It’s all about the cast; if you can’t deliver the fly right now to a moving target at 60+ feet, you will be as unsuccessful as I was. Everything about casting in saltwater seems to diminish your landlocked casting skills.  If you think you can cast 70 feet on dry land, it will become a 60 footer on the water. Fish you think are 100 feet away are actually 300 feet away.  The tendency to fling a fly at something is great and more often than not you cast too early. Casting too late is just as bad and if you look at which end of the fish he eats with, that’s the end to cast to.

   Listen to and trust the guide, they know your casting skills (and limitations) and will give you the nod when its time.

   Spotting feeding trout with polarized optics is a dream compared to scanning the horizon and trying to differentiate between wind blown whitecaps and breaching Tarpon.  You look like Babe Ruth calling his shot every time you erroneously point out a whitecap to the guide by shoving your rod out on the horizon and screaming, ”there’s one!” The guides are so patient with Midwestern anglers; they are a calming influence on the poling platform and ignore you as you wave your rod meaninglessly as they scan the water for glimpses of silver, true indicators that something is coming.

 And come they do, not every day and certainly not all at once.  Trout fishing is to duck hunting as Tarpon fishing is to deer hunting. This is deer hunting; you sit in your floating blind and wait, one might come by and you can take your shot.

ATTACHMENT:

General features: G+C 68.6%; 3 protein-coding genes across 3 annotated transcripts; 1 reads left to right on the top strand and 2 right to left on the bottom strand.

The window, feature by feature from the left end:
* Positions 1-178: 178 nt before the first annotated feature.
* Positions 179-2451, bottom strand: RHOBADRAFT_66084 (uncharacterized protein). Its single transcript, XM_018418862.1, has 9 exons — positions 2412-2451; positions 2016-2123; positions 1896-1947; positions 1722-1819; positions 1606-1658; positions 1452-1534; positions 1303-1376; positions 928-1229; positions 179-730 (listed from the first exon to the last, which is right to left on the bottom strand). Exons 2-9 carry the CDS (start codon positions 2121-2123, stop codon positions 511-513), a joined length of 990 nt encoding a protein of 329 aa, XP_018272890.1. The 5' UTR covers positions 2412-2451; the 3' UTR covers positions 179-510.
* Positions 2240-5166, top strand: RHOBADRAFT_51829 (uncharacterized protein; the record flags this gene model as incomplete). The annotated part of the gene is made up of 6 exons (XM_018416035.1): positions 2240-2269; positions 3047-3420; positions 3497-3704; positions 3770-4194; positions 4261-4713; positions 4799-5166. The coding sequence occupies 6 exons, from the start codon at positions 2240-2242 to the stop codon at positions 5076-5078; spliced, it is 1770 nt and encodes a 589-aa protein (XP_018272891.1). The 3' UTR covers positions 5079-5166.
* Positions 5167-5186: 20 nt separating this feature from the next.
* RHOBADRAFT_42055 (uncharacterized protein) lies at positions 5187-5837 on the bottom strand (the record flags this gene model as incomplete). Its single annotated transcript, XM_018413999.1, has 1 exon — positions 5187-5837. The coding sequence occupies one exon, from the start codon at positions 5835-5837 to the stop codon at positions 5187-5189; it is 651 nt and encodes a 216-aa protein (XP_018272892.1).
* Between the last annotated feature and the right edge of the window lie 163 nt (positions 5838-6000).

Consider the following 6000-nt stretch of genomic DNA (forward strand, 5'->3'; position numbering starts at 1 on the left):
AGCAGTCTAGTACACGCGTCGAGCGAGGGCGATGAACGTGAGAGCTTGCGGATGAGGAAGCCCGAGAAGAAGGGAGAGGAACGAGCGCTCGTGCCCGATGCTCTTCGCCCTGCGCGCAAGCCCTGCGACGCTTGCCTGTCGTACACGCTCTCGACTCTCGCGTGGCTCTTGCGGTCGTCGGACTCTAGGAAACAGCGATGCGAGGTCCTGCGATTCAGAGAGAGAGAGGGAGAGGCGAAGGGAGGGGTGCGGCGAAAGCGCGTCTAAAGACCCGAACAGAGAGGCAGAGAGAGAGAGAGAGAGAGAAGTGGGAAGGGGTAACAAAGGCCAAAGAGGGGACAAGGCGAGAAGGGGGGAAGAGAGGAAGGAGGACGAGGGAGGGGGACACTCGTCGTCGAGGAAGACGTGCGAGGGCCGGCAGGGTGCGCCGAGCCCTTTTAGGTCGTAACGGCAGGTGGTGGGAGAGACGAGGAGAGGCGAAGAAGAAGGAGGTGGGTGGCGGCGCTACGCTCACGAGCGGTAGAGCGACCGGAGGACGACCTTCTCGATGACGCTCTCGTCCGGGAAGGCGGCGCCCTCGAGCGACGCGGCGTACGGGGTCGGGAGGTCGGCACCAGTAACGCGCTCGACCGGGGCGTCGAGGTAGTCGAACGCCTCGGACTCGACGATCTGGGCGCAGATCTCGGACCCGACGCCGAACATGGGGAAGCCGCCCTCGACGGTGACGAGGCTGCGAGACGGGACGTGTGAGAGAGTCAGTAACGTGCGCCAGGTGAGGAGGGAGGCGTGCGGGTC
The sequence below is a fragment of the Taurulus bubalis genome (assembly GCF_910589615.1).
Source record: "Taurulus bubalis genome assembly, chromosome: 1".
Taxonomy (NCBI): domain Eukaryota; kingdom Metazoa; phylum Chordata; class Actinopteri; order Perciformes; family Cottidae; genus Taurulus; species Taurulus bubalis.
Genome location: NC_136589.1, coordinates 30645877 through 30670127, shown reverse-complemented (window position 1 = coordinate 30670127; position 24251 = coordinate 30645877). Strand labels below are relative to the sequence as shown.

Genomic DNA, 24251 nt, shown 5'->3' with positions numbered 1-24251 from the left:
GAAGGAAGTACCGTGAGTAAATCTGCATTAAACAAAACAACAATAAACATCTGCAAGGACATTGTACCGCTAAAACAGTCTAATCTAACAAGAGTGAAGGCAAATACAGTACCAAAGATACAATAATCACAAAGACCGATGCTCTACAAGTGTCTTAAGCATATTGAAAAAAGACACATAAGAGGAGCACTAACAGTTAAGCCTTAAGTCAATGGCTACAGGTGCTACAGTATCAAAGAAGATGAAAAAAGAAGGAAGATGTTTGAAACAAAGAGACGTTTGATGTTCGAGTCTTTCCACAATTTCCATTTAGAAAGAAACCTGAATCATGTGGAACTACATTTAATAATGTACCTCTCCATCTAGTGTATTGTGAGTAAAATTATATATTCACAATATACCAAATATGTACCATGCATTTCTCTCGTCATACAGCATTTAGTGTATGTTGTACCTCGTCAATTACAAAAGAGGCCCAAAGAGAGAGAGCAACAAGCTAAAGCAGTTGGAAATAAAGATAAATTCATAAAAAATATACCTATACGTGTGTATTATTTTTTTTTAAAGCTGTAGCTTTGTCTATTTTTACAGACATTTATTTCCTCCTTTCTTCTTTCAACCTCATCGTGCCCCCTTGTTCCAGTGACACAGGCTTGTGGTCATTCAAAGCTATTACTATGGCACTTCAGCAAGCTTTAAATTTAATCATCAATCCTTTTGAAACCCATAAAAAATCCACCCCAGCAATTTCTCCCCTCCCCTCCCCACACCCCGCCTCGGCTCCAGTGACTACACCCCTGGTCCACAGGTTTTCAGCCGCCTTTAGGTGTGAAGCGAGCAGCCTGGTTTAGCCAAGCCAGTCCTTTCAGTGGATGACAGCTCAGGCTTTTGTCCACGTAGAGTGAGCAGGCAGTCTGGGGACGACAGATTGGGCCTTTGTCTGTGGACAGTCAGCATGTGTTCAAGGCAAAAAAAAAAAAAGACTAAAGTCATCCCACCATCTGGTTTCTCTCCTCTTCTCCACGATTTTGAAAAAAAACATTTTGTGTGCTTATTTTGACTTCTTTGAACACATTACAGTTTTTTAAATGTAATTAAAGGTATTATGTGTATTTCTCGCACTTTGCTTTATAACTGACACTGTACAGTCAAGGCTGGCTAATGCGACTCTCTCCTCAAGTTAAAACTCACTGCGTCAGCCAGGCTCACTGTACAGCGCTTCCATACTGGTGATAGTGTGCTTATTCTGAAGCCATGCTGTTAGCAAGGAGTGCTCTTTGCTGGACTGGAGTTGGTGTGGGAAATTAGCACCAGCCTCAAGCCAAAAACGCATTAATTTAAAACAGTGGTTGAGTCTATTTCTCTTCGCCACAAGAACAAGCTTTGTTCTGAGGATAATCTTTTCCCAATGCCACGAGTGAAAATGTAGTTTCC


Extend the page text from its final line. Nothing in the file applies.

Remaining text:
“We’re not in Kansas anymore”.  This is the thought that leaps to mind the first time you see a pod of Tarpon.  Yep, you’re out of your element with these critters.  

     That much biomass swimming with an amazing percentage of their bodies out of the water makes a pre-dawn racket that is un-nerving. Even moving Chinooks don’t create the bulge in the water like Tarpon do and Donald was right, you can hear them coming. There is an onrushing feeling that something will show themselves and this feeling can best be described as an awareness, sudden and powerful.   You have an awareness that something is about to happen and it does.  Tarpon and lots of them.

And big.  Damn big moving targets, always moving.


    We saw plenty of Tarpon in the 120#-150# class, great start.   We saw Tarpon on the move as well as those that were Daisy Chaining.  Chaining Tarpon are Happy Tarpon and are more willing to eat.  We got close enough to them to present and lead them with a fly (remember, nothing in a Tarpon’s life ever swims at them, always away).

     Wind, rolling seas, sweaty palms, a wet deck on a 19 foot flats boat and adrenalin rushing through your bloodstream all combine to make a 60 foot cast right now to a moving target kind of tough for someone who has never done this kind of casting before.

    Trout swim still, easy targets.  If you put them down with an errant cast, they’ll be back, fining and waiting for you to compose yourself; these are the lovely little fish that I’m used to. 

     The old guy back at the fly shop was shaky with Parkinson’s and he could do this, calm down!

Then you remember the advice of an old friend, “you can’t shoot the whole covey”.  Not being a hunter has its amusing disadvantages and you were once the butt of an old joke but not this time, you pick one and go after it.